Why Your Employees are Practicing Quiet Quitting
The National Business Association has authored and curated resources on various topics and in multiple formats that will help you achieve your goals. Whether you are considering starting your first business or if you are a seasoned entrepreneur, there is something in this Resource section of the NBA website that will be helpful. We hope you find this article useful.
Providing relevant resources in an easy to navigate format is one of the many ways that the NBA accomplishes its mission of helping small businesses succeed. It fulfills our vision of being an indispensable resource for the self-employed, small business owners, and entrepreneurs. If you are interested in a deeper relationship with the NBA, sign up for our free email newsletter or learn about becoming a member by clicking on the “Join the NBA” tab.
The new buzz word among small business owners and team members is “quiet quitting”; that is people that only do the minimum at work to keep their job, instead of resigning.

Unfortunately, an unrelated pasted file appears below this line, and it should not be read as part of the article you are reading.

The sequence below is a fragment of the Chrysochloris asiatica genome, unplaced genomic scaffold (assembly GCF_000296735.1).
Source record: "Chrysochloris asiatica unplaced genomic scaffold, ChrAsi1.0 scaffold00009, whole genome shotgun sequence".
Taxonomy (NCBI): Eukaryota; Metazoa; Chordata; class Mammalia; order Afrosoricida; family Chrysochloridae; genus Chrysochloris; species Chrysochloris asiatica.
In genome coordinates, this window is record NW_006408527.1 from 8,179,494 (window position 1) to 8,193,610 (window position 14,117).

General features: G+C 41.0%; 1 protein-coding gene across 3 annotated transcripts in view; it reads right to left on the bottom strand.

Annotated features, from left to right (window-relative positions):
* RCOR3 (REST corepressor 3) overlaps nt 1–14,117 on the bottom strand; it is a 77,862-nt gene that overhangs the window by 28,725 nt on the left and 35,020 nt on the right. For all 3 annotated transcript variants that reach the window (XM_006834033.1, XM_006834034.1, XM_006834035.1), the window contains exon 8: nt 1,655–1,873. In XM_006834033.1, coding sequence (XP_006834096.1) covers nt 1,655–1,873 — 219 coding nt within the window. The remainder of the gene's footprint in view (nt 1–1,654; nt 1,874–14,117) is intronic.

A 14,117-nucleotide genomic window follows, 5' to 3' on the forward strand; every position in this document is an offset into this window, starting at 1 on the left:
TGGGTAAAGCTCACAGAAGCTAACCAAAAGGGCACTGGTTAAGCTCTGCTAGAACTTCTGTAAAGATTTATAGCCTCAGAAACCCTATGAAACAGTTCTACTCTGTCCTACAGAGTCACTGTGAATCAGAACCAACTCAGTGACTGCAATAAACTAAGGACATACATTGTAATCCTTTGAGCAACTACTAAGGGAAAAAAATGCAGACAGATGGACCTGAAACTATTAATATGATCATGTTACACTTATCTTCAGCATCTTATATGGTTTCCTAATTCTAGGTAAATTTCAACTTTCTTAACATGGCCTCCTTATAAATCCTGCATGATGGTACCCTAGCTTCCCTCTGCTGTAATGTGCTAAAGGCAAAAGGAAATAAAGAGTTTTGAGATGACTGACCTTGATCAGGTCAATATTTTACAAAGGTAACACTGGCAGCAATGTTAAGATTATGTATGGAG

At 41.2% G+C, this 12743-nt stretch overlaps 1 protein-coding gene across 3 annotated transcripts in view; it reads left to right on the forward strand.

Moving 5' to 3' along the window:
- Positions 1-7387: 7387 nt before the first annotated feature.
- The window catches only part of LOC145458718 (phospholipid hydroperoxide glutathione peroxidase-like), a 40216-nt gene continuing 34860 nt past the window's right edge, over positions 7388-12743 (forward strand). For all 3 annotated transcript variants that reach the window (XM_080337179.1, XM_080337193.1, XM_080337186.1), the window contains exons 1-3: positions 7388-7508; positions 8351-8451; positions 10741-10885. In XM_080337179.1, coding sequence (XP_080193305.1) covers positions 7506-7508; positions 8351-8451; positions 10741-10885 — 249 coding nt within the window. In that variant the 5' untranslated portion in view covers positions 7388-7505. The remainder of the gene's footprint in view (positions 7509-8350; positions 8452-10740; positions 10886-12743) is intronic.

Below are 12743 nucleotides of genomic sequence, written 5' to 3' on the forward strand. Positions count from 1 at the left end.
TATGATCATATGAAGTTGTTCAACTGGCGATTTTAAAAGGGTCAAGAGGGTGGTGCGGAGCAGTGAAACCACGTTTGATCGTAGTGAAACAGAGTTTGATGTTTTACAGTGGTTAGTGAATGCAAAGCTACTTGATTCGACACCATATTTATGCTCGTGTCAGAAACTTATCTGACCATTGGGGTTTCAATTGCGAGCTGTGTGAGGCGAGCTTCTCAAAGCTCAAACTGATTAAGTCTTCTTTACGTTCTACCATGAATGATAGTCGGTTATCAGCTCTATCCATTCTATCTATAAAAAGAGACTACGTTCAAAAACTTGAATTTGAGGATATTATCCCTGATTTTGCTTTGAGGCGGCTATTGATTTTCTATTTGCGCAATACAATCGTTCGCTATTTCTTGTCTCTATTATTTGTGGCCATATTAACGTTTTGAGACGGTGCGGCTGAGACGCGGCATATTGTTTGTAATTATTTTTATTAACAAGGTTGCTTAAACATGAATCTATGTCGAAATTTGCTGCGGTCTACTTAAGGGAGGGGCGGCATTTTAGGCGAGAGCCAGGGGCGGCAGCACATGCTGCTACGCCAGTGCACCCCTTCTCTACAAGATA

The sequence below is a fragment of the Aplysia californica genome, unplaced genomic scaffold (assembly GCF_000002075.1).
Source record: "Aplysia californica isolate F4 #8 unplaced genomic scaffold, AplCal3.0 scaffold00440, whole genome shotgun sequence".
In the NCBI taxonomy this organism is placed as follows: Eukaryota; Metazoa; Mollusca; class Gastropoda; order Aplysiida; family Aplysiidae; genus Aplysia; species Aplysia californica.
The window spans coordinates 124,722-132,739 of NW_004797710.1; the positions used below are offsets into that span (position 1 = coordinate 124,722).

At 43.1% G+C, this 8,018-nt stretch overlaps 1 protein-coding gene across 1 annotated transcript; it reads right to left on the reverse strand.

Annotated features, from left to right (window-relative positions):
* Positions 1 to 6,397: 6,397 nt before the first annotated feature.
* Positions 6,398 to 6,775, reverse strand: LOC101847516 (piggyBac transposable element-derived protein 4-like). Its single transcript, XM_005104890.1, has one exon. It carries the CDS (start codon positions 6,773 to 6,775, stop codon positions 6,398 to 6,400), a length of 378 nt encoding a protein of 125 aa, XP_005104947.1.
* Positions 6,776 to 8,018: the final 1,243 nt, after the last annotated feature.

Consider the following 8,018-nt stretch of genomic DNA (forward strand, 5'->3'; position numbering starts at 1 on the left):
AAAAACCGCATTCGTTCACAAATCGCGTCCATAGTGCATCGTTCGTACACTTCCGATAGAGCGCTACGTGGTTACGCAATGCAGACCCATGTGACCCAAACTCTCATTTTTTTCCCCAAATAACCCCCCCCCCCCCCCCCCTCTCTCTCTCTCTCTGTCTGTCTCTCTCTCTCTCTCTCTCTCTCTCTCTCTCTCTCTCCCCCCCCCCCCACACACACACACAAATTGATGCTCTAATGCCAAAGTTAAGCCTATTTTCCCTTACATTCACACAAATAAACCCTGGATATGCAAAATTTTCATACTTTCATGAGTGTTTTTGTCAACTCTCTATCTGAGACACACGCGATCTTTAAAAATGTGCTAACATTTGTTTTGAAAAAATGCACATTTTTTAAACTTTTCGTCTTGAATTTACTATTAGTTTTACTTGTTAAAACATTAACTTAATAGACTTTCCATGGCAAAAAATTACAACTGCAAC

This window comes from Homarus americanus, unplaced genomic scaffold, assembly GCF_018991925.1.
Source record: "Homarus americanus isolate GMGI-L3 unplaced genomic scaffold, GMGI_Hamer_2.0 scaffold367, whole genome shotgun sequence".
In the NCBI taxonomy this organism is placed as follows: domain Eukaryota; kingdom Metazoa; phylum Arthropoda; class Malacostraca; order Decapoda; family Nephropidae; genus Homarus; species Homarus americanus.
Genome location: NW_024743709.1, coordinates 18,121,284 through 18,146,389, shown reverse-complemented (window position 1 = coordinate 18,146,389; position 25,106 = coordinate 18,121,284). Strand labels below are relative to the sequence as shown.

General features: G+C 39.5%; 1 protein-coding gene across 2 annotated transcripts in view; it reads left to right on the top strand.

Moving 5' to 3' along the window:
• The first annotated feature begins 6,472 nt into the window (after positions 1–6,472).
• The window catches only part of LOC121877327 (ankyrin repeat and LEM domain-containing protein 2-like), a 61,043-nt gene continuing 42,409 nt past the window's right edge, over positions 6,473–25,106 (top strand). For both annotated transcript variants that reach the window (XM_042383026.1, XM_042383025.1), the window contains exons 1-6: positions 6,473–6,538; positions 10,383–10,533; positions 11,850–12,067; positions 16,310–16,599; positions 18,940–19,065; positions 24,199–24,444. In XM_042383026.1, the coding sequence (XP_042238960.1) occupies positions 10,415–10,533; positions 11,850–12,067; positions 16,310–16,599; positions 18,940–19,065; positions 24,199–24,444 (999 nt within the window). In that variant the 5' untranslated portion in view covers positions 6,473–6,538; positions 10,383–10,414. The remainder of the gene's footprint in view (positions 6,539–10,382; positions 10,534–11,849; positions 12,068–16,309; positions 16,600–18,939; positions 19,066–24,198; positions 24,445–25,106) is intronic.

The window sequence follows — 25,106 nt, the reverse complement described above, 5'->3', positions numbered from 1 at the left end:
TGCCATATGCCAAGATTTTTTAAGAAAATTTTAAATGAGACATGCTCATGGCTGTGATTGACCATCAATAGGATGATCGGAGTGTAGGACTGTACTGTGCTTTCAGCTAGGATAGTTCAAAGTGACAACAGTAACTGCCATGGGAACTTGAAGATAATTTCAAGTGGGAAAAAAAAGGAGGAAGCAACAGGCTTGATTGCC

On The Small Business Radio Show, I discussed this problem with Mark DiMassimo, the Founder and Creative Chief of DiGo (DiMassimo Goldstein), the industry-leading agency in Positive Behavior Change marketing, which he founded in 1996 in New York City.
Mark says that “quiet quitting is a mental health crisis; it’s a leadership and engagement phenomenon supported by social media; if you are disconnected from the mission of your company and you are feeling distracted, there is support on social media to only do the letter of your job.”
Mark believes that if companies don’t set boundaries between personal and business time, employees feel that their mental health and family lives are at risk. The company that just focuses on getting results instead of keeping employees healthy to do a good job will be penalized by quiet quitting. Employees want to strike back as it becomes an adversarial relationship.
Small business owners need to decide which employees to invest in. Mark believes you can identify high and low accountability employees by what they focus on: high accountability employees may have complaints, but they are focused on doing their job better. “Low accountability employees just want things like a rice cooker in the break room!”
Mark thinks that the solutions start with focusing on high accountability employee engagement. It begins with picking people that share the values of the company. They will be excited to be working at your company. Then, in their first week, onboard them so they feel the connection to the team. “The guideline should be to have your team – Start, Stick, Stay! Its an ongoing process.”
Small Business Radio Show. “Why Your Employees are Practicing Quiet Quitting.” Staffing, 17 Oct. 2022, Small Business Trends,